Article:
I say ‘everything’, but not all my bones came from the disembodied-voice guy and I don’t actually have a full skeleton. Most people don’t even notice the missing bones, which are mainly the tiny ones in wrist and ankle joints. My right leg is longer than my left because my donor was an above-the-knee amputee and the only left leg I could get was from a much shorter woman. The same accident that took away his leg also destroyed his right hand, but I make good use of that by replacing the bones with scary-looking (but blunt) knife blades. Yes, I do know about Edward Scissorhands – where do you think I got the idea from?

Anyway, I’ve got a problem and I’m hoping you can help me solve it. I’ve got to pass the Scaring Standard Test next week and my heart’s not in it. If I ever had a mojo, I think I’ve lost it. Would you be prepared to scream even if I don’t manage to scare you? You won’t see the examiner – they always discorporate before attending the test. I believe you normally go to bed quite early – could you stay up a bit later next Tuesday? Do you think you could make sure to still be awake at 22:00? That’s the appointment I’ve been given and I’m in enough trouble for cancelling the last test. After the last time, I can’t cancel again or I’ll lose my accreditation. I don’t want to wake you up and really scare you – you seem like such nice people, what with your cat and the pictures of your grandchildren on the piano. I’ve heard you play, by the way, Mr Willis, and I really like that Chopin Nocturne you play so well.

I promise not to be too disruptive and I won’t damage anything valuable. Maybe you could leave out some things you won’t mind being thrown about – soft toys, plastic tableware, paper from the recycling bin. That sort of thing looks messy but doesn’t do any damage if it hits you. I’ll try not to hit you, of course, but if the examiner looks stern I might have to chuck things around a bit harder than I’d like.

If it’s going to be impossible, perhaps you could let me know and I’ll find another venue for the test. Luckily the examiner doesn’t need to know the postcode until a few hours beforehand. I’ll say this for the Academy – they understand the problem of finding a suitable host for the test.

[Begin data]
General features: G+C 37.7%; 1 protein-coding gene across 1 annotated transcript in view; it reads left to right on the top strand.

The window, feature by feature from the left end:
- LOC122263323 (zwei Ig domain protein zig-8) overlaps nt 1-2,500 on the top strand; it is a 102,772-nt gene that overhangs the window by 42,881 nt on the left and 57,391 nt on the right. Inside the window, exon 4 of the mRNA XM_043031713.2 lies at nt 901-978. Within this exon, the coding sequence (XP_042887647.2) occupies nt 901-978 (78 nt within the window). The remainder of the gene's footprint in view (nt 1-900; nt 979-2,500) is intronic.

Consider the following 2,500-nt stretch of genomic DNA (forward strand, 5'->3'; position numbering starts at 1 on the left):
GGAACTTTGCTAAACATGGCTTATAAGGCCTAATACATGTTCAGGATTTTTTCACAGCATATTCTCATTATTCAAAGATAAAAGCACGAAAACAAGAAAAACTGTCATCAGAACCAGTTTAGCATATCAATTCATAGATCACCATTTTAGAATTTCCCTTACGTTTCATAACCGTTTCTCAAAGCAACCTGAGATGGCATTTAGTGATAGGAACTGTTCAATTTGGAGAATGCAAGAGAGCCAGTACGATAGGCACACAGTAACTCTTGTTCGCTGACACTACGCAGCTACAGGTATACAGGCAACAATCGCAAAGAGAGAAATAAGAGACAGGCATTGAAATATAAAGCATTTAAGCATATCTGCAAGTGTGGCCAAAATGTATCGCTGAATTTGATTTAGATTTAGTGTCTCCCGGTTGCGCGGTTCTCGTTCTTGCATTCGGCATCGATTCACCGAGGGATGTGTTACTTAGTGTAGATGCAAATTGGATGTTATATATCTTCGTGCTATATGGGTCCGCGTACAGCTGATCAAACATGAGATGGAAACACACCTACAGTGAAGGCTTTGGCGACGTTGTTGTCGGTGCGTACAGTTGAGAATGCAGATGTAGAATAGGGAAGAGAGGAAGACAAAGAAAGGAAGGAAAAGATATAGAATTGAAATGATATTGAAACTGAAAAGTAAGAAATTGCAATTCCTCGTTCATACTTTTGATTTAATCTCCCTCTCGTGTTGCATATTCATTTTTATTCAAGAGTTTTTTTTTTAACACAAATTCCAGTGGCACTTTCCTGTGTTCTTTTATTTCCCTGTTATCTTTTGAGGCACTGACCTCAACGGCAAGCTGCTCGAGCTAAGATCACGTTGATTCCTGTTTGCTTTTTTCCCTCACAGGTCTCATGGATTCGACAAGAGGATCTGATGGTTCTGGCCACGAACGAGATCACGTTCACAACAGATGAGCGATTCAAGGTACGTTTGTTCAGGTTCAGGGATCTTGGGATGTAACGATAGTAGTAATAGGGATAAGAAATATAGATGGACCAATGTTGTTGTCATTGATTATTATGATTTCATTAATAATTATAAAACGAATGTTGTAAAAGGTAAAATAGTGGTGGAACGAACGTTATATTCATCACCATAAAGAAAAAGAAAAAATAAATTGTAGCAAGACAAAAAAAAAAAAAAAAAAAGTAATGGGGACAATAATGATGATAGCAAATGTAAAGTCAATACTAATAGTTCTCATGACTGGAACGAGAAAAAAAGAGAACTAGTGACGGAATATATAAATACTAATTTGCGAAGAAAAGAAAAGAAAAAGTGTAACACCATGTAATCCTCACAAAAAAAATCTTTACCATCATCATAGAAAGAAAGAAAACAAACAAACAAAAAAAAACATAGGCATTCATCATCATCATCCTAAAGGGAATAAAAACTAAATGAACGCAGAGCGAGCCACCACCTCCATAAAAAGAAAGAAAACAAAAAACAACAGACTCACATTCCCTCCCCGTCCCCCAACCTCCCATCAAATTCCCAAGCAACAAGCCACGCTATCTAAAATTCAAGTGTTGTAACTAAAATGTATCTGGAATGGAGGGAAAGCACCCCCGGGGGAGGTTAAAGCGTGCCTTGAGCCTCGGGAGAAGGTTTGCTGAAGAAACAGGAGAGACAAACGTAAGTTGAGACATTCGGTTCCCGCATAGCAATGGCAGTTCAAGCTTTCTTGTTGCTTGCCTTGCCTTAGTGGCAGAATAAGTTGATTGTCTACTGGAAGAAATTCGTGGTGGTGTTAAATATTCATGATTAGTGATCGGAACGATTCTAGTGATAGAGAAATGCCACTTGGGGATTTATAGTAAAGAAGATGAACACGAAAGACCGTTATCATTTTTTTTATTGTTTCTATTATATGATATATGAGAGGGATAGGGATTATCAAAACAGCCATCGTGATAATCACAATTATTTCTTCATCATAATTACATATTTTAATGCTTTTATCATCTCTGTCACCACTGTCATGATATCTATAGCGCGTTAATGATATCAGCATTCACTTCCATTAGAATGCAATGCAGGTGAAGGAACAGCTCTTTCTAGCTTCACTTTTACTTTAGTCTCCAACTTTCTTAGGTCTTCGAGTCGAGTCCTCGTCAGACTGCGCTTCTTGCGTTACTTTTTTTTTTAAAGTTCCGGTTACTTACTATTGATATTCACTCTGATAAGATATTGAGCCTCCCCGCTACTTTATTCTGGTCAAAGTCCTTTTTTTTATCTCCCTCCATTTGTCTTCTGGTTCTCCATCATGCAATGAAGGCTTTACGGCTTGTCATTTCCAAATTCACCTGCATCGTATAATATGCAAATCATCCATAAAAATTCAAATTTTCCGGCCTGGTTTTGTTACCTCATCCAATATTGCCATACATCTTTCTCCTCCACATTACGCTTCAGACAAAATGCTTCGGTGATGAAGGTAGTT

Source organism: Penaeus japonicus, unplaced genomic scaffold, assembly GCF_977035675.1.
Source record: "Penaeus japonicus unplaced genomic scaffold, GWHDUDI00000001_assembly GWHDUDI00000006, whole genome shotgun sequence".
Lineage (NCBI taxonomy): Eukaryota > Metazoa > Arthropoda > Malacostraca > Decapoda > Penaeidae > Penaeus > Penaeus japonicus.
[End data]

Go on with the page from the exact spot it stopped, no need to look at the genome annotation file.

With warm hugs and gentle kisses – well, that’s my ideal ‘goodbye’, and I know that it actually comes across as a sharply pointed grip and a smack of bones.

Frederika Johnson, widow of Flt Lt Pete Johnson and full-time ghost

Short stories on International Women's Day


Last night I dreamt about snow. The odd-looking flakes were very clear and shiny, flying away from me.

When I got up, the satnav I found on the verge yesterday was fully re-charged. Nearby a tree had been smashed to the ground. At the side of the road there was some car-related plastic debris and a pile of glass square fragments from a broken windscreen. Because there were no people or cars in sight, I didn’t worry about picking it up.

It was late when I got home. I found the right cable and the satnav turned itself on, so I left it charging overnight. That’s when I dreamed of snow. It was hard to sleep on such a hot night. Maybe the dream of snow was my body’s way of trying to cool down?

I woke with a start. What was that noise? I listened but heard nothing. I tried to remember the sound but it was like an echo, distorted by the passage of time. I closed my eyes and dozed: the dream of glittering snowflakes returned.

After a breakfast of coffee – the heat affecting my appetite too – I turned on the fully charged satnav. It was a good one: maybe I could sell it online or at a boot sale. Would that be so wrong? I don’t have any money, and it just came into my hands like a gift. But maybe the owner had been in the car that hit the tree. Should I try to find them?

The lit-up screen asked me ‘Where to?’ That made me wonder: would the owner’s address be in it? I knew that ‘Home’ would be one of the choices. Where would that be? I hesitated, wondering about clearing its memory before doing anything else, but I’d need the manual.

I couldn’t decide what to do so I turned it off and went for a walk. Unlike yesterday when I found myself on hot tarmac, I headed for the cool woods. I avoided the path where beams of sunlight streamed down like white-hot knives. Instead, I made my way to the centre of the wood where a huge pit was the subject of many local stories. Had farmers dug it for lime to spread on their fields? Or had a stray German bomber needed to get rid of its deadly cargo before returning home? I’d heard about a man who came here to end his life: his body had been found hanging from a sturdy beech tree overhanging the pit…

I’d always felt serene sitting here before but today the place felt sinister, unwelcoming. I heard a sound above me and looked up – a huge branch was starting to fall, tearing away from the trunk and descending, almost in slow motion, towards me. I stepped back, feeling the rush of air as the leaf-laden twigs passed inches from my face.

Shaken, I listened as the great weight of the bough settled on the ground. Twigs snapped with the burden and it took several moments for the sound to completely die away. Afterwards, I felt like I’d woken in the night: there was no sound and no echo, but there was a disturbing memory of a sound. I decided to go home.